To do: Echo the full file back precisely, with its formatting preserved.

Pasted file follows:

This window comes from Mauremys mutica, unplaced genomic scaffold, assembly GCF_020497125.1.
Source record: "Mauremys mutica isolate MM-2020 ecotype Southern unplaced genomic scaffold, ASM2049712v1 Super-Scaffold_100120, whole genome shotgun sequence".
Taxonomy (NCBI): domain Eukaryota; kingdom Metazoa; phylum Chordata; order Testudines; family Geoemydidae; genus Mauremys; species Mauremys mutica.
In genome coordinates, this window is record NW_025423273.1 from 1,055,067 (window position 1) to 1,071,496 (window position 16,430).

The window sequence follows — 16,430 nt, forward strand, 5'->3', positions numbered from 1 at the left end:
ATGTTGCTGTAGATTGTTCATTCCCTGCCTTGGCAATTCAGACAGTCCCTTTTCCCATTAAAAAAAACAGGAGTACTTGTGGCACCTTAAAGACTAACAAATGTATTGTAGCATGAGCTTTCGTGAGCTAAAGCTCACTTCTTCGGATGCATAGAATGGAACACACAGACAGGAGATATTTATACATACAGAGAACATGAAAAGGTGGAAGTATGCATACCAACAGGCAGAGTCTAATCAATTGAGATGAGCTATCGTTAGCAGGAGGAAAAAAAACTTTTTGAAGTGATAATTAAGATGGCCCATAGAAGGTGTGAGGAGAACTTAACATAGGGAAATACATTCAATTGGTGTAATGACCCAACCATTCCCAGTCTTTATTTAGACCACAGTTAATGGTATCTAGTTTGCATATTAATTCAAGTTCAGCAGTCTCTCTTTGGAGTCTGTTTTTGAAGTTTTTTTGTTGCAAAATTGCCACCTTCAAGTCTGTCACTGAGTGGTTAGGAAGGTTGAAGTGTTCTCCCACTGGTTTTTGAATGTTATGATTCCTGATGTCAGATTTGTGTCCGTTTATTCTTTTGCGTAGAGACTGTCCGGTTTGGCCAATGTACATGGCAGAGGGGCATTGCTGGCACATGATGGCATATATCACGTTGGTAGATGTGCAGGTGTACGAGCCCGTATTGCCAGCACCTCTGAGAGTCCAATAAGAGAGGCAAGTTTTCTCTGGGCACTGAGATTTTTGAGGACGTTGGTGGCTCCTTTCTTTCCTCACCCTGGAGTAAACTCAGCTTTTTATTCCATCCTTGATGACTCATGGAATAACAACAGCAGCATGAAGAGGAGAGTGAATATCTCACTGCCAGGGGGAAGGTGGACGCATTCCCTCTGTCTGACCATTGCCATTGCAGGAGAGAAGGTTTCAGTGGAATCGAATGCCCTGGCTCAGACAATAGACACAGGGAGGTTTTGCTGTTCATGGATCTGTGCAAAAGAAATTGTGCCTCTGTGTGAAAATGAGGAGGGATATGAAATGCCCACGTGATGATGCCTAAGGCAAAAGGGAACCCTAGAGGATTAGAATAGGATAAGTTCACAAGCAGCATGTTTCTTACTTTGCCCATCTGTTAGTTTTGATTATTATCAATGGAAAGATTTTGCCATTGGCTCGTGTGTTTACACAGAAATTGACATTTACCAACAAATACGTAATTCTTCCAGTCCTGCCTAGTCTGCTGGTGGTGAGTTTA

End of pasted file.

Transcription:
This window comes from Mauremys mutica, unplaced genomic scaffold, assembly GCF_020497125.1.
Source record: "Mauremys mutica isolate MM-2020 ecotype Southern unplaced genomic scaffold, ASM2049712v1 Super-Scaffold_100120, whole genome shotgun sequence".
Taxonomy (NCBI): domain Eukaryota; kingdom Metazoa; phylum Chordata; order Testudines; family Geoemydidae; genus Mauremys; species Mauremys mutica.
In genome coordinates, this window is record NW_025423273.1 from 1,055,067 (window position 1) to 1,071,496 (window position 16,430).

The window sequence follows — 16,430 nt, forward strand, 5'->3', positions numbered from 1 at the left end:
ATGTTGCTGTAGATTGTTCATTCCCTGCCTTGGCAATTCAGACAGTCCCTTTTCCCATTAAAAAAAACAGGAGTACTTGTGGCACCTTAAAGACTAACAAATGTATTGTAGCATGAGCTTTCGTGAGCTAAAGCTCACTTCTTCGGATGCATAGAATGGAACACACAGACAGGAGATATTTATACATACAGAGAACATGAAAAGGTGGAAGTATGCATACCAACAGGCAGAGTCTAATCAATTGAGATGAGCTATCGTTAGCAGGAGGAAAAAAAACTTTTTGAAGTGATAATTAAGATGGCCCATAGAAGGTGTGAGGAGAACTTAACATAGGGAAATACATTCAATTGGTGTAATGACCCAACCATTCCCAGTCTTTATTTAGACCACAGTTAATGGTATCTAGTTTGCATATTAATTCAAGTTCAGCAGTCTCTCTTTGGAGTCTGTTTTTGAAGTTTTTTTGTTGCAAAATTGCCACCTTCAAGTCTGTCACTGAGTGGTTAGGAAGGTTGAAGTGTTCTCCCACTGGTTTTTGAATGTTATGATTCCTGATGTCAGATTTGTGTCCGTTTATTCTTTTGCGTAGAGACTGTCCGGTTTGGCCAATGTACATGGCAGAGGGGCATTGCTGGCACATGATGGCATATATCACGTTGGTAGATGTGCAGGTGTACGAGCCCGTATTGCCAGCACCTCTGAGAGTCCAATAAGAGAGGCAAGTTTTCTCTGGGCACTGAGATTTTTGAGGACGTTGGTGGCTCCTTTCTTTCCTCACCCTGGAGTAAACTCAGCTTTTTATTCCATCCTTGATGACTCATGGAATAACAACAGCAGCATGAAGAGGAGAGTGAATATCTCACTGCCAGGGGGAAGGTGGACGCATTCCCTCTGTCTGACCATTGCCATTGCAGGAGAGAAGGTTTCAGTGGAATCGAATGCCCTGGCTCAGACAATAGACACAGGGAGGTTTTGCTGTTCATGGATCTGTGCAAAAGAAATTGTGCCTCTGTGTGAAAATGAGGAGGGATATGAAATGCCCACGTGATGATGCCTAAGGCAAAAGGGAACCCTAGAGGATTAGAATAGGATAAGTTCACAAGCAGCATGTTTCTTACTTTGCCCATCTGTTAGTTTTGATTATTATCAATGGAAAGATTTTGCCATTGGCTCGTGTGTTTACACAGAAATTGACATTTACCAACAAATACGTAATTCTTCCAGTCCTGCCTAGTCTGCTGGTGGTGAGTTTA